“But of the tree of the knowledge of good and evil, thou shalt not eat of it, for in the day that thou eatest thereof thou shalt surely die.” (death)
Now the moment that Adam ate, what entered the world? Death! Death became part and parcel of the human experience as well as all of nature. Everything is facing death. Now let’s look at the next one still in the Old Testament in Ezekiel chapter 18. We’re just going to see from Scripture that this is not just a one time statement, but rather it’s one of the very fundamental truths that we have to face. Let’s drop in at verse 4, and this is a verse I guess that throws a curve at a lot of people because of the very first statement. Well of course every soul that’s ever lived is God’s because the soul comes from God, and they are God’s, but it’s going to be up to His Sovereignty to determine whether they spend eternity with Him, or are separated from Him. But that doesn’t take away the fact of the first part of this verse.
“Behold, all souls are mine; as the soul of the father, so also the soul of the son is mine: (now here comes that crowning statement) the soul that sinneth, it shall die.”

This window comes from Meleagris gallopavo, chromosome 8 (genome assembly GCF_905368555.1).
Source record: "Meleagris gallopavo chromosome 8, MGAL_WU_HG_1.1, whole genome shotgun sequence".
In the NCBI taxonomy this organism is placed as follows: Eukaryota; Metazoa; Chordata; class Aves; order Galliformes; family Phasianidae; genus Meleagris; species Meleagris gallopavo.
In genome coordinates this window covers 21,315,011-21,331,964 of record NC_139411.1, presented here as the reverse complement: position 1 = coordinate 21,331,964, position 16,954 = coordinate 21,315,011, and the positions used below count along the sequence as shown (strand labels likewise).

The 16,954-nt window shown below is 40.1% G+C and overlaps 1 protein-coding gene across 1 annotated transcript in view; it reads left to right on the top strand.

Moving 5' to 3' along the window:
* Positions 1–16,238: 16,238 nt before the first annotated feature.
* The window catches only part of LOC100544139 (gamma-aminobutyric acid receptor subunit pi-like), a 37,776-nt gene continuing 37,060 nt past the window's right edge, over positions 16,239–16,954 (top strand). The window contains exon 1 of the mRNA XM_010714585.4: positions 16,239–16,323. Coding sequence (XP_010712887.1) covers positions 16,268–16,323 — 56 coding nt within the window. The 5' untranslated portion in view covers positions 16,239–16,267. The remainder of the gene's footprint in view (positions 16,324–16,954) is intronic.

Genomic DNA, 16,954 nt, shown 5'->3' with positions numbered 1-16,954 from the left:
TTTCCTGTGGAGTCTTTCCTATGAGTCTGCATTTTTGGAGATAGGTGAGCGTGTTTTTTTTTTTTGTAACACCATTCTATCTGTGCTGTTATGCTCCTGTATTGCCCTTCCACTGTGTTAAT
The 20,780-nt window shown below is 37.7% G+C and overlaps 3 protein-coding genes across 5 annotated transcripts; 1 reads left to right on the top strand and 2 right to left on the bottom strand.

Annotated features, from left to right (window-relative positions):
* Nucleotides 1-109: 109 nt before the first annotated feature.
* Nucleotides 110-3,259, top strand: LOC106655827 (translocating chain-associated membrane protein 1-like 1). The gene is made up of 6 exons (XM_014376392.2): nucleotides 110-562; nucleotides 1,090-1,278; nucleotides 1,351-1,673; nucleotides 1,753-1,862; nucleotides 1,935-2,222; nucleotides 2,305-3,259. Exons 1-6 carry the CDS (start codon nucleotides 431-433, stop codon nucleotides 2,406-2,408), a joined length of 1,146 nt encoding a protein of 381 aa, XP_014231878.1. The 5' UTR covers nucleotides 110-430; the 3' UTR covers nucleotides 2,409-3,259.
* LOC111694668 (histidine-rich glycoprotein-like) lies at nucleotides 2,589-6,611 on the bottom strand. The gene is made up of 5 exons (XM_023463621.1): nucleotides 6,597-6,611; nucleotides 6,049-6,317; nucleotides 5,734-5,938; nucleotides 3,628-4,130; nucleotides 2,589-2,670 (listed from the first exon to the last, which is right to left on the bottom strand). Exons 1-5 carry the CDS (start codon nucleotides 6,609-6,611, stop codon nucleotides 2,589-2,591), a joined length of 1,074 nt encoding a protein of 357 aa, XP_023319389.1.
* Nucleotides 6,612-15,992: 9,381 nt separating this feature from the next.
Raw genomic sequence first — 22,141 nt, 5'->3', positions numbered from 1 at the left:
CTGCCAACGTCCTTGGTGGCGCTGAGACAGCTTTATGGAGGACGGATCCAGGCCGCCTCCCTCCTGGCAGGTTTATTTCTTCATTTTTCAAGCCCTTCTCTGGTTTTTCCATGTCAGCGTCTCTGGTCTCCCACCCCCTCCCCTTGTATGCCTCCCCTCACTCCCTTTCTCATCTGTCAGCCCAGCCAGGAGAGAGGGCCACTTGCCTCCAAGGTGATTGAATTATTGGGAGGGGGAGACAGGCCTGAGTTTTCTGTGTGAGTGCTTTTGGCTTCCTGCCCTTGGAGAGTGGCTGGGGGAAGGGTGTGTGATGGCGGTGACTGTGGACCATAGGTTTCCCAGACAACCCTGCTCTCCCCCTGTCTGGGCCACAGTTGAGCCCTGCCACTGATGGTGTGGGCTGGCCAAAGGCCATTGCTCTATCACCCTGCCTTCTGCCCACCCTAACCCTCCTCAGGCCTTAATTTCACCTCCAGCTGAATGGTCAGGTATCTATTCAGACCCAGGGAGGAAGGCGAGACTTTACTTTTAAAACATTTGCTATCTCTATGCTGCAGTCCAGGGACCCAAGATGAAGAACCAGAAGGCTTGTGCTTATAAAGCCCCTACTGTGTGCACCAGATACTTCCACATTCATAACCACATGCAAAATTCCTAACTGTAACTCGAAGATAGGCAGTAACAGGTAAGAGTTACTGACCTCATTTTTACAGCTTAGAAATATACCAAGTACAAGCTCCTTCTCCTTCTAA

See, there’s no escaping death. The whole human race is headed for death. Now first and foremost we look at physical death. We’re all, unless the Lord comes in our lifetime, going to die physically, but there’s two areas of life and death that we have to deal with, and that is the spiritual, as well as the physical. Now we saw in John chapter 5 in the last program how that Jesus spoke of a resurrection of those who were spiritually alive, by virtue of their faith, and on the other hand, those who would be physically dead, and the two of course we always have to keep separate. So now I want to bring you all the way up to John’s gospel chapter 12, because this is one of the fundamental truths of Scripture, that the only way you can overcome death, is with death. So this is why Christ had to die.